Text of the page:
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Man in a Barrel

Vi Khi Nao

for Taylor Swift as Books

They called him Keg, but he was closer to a tank or a drum. They didn’t call him a barrel because a barrel behaved, in its raw essence, like a round man dancing in extreme slow motion with no motion a frozen hoopla hoop around his corpulent bodice. A barrel has metal hoops and technically holds 36 imperial gallons of beer in his blood stream. When Loin walks into the bar, she smelled of fear and she kissed Keg’s lips with that fear. And, because she kissed Keg with that fear, it followed him around his days like a cloud that threatened to storm, but rarely did. It followed him into the bathroom until the fear became him, a man in a barrel. At the bottom of that barrel was sediments, erosion of his life before it slowly departed from him. As if his life had been transported by ice, particles of wind and snow, and collected protein specks and clumpy yeast cells, its beer bottom façade suspended between wheat and cloud. He did not spend his entire life or consciousness in fermentation, but somehow, he was paralyzed from a stem cell down. Inside that barrel, he was a chill haze, unfiltered, leading an unmistakably wild boring life. It was wild like wheat because he couldn’t move. Everything about his body posture was a pretzel, spineless.

Once in a while, inside that predictable barrel, his other daughter, Taylor, would visit him. She would come to the hospital in hopes to sprinkle his shapeless knot with mustard or cinnamon or pistachio particles or brown sugar and sometimes semi-dark chocolate coated with jimmies, pearl sugar, and dragées. Near his bedside, Loin, his 2nd daughter, would whisper into his left ear, I could lick you, Dad, she would threaten him, but I won’t. I just won’t. Technically he wasn’t a cat. She couldn’t just lick his hair so they stayed flat and kempt. Whenever she saw him with the nurse hovering over him, checking on his vitals, she would sigh, “Oh, Dad!” Even in a barrel, his hair would stand up straight like the Russian military men at the border of Ukraine, waiting for war to begin. Even when the US threatened of grave consequences, this hair won’t just stand down. She wanted to lick his hair down, to try to make it lie flat like fur pancakes, to show him that love between a father and daughter was a brute event filled with fauna, demon, ogre, wildlife, not the lame, conventional kind that was pink, semi-innocent, cheesy, and infantile as seen and executed in Hollywood films.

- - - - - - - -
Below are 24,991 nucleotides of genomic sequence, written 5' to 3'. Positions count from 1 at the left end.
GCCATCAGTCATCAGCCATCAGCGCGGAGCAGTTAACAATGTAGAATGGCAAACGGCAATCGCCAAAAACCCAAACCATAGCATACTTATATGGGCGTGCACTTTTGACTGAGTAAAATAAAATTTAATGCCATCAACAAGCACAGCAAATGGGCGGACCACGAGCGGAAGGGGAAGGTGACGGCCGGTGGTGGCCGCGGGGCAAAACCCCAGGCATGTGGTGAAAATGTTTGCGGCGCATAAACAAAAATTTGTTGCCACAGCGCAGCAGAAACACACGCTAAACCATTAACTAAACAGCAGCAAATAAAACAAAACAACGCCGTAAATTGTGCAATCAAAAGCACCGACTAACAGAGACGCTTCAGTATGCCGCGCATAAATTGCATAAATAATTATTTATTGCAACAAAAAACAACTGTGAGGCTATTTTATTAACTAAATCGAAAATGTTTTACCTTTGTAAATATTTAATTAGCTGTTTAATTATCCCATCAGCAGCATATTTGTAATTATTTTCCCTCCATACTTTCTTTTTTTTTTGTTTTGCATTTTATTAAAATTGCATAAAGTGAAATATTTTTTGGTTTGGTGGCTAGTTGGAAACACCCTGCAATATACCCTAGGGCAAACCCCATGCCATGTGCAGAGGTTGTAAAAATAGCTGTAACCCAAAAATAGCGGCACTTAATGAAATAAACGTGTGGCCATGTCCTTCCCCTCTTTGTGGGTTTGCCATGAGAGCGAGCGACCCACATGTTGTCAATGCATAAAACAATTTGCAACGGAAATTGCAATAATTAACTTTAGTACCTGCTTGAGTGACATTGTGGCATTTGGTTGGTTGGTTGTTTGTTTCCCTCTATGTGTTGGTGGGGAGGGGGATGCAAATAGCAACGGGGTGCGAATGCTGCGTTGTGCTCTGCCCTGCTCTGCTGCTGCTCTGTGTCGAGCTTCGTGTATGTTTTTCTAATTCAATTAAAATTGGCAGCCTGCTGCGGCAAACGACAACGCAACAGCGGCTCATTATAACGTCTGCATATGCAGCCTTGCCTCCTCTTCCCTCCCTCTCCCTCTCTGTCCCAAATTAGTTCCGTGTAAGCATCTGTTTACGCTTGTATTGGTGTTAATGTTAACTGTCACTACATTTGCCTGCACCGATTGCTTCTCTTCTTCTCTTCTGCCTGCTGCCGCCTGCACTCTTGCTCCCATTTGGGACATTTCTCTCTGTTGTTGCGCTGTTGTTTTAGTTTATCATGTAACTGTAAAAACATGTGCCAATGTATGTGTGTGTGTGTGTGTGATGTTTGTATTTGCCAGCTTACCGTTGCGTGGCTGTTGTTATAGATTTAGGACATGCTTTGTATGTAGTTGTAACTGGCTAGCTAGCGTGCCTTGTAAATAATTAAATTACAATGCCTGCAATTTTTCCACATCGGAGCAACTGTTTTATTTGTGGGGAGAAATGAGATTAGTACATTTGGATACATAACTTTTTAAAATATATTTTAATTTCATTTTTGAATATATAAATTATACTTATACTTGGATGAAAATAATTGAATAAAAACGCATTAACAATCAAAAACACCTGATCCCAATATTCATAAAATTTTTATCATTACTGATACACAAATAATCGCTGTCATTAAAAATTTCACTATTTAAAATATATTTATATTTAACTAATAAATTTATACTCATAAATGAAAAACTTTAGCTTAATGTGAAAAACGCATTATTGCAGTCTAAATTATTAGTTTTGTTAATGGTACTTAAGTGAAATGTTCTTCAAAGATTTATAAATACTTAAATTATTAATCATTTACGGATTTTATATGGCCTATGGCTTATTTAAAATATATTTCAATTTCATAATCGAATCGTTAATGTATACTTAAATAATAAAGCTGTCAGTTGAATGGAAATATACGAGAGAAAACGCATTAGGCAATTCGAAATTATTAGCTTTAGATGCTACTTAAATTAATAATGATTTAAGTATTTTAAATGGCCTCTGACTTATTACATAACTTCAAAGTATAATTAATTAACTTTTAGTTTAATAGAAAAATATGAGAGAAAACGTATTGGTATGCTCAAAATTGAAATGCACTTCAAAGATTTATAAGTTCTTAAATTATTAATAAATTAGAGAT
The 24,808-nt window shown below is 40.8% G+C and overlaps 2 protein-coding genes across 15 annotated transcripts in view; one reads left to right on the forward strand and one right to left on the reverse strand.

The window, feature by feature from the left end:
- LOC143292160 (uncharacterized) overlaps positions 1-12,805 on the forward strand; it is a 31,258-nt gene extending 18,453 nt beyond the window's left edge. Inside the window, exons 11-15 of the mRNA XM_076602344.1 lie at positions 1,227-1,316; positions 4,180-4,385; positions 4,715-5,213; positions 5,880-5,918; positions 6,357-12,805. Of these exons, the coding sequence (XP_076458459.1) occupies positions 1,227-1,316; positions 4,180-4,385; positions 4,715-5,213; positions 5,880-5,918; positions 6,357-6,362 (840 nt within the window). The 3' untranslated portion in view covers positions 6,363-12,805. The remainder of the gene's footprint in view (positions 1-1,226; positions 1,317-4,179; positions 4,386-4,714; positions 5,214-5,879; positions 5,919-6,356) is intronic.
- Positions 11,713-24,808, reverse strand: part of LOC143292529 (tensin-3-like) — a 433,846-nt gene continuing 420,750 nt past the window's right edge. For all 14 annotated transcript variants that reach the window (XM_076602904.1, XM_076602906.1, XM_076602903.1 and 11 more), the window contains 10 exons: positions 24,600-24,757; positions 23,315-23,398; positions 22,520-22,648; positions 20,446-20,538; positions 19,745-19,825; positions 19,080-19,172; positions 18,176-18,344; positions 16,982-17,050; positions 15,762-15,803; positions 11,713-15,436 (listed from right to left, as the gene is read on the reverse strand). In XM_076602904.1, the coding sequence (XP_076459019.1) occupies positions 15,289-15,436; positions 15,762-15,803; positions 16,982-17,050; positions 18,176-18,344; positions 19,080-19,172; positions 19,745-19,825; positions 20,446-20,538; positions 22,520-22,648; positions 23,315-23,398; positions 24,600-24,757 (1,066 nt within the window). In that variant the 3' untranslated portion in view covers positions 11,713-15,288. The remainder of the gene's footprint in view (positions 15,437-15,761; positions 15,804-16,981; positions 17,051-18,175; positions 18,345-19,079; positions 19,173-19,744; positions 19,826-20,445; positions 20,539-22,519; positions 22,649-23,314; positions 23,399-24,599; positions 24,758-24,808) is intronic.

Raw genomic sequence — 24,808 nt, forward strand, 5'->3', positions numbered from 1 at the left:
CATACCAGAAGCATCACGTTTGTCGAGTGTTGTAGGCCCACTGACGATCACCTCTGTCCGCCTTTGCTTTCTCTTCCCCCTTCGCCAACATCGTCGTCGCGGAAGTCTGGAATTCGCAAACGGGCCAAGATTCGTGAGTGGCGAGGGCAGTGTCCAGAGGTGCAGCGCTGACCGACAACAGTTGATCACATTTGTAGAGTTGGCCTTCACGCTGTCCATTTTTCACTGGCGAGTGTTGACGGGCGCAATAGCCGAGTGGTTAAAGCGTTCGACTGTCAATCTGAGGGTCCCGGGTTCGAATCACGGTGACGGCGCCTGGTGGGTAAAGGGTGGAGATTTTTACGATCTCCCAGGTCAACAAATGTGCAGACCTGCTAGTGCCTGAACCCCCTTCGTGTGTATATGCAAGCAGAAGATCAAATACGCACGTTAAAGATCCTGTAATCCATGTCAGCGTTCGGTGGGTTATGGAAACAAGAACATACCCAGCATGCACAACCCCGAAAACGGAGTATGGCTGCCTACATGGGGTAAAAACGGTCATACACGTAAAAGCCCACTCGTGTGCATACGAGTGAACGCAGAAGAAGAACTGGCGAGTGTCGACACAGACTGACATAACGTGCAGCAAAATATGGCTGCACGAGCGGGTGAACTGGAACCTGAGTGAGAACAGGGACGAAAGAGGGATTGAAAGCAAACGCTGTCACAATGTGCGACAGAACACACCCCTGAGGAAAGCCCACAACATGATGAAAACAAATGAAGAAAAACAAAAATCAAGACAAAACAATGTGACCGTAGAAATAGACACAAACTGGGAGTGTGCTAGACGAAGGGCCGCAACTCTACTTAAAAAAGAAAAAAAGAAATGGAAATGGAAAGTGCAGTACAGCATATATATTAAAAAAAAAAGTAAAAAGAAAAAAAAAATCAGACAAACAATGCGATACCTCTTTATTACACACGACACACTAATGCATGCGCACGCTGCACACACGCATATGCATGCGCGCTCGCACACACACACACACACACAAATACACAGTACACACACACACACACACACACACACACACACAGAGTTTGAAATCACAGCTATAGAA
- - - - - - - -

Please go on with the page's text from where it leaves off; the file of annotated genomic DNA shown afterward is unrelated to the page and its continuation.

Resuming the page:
She knew better. She believed that parental love should be theiromorphic and coarse. And, its primary function was to introduce her to the animality of men: that they roam the earth on all fours, not behaving like dirty dog or swine, but like wolves at the center of their priapic economy. When you live in a barrel like this, Dad, she imparted to him with each visit, I become a beer drinker even if I don’t want to. Especially when I think sparkling wine like Egly-Ouriet is much classier. While flipping through the digital page at the hospital, Loin read somewhere that Vicki Denig and Jesse Porter had declared that “grapes grown by the same estate that makes the wine” allow “for a cohesion of terroir.” Loin didn’t know what the word “terroir” meant. She suspected that it was a very close cousin of the word “terror.” Soil, topography, climate: it didn’t matter: her father was soaked inside his own natural environment: he was a product of what he had become. A stroke led him there and the stroke left him a terror in his own barrel.

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Vi Khi Nao is the author of seven poetry collections & of the short stories collection, A Brief Alphabet of Torture (winner of the 2016 FC2's Ronald Sukenick Innovative Fiction Prize), the novel, Swimming with Dead Stars. Her poetry collection, The Old Philosopher, won the Nightboat Books Prize for Poetry in 2014.  Her book, Suicide: the Autoimmune Disorder of the Psyche will be out of 11:11 in Spring 2023. A recipient of the 2022 Jim Duggins, PhD Outstanding Mid-Career Novelist Prize, her work includes poetry, fiction, film and cross-genre collaboration. She was the Fall 2019 fellow at the Black Mountain Institute: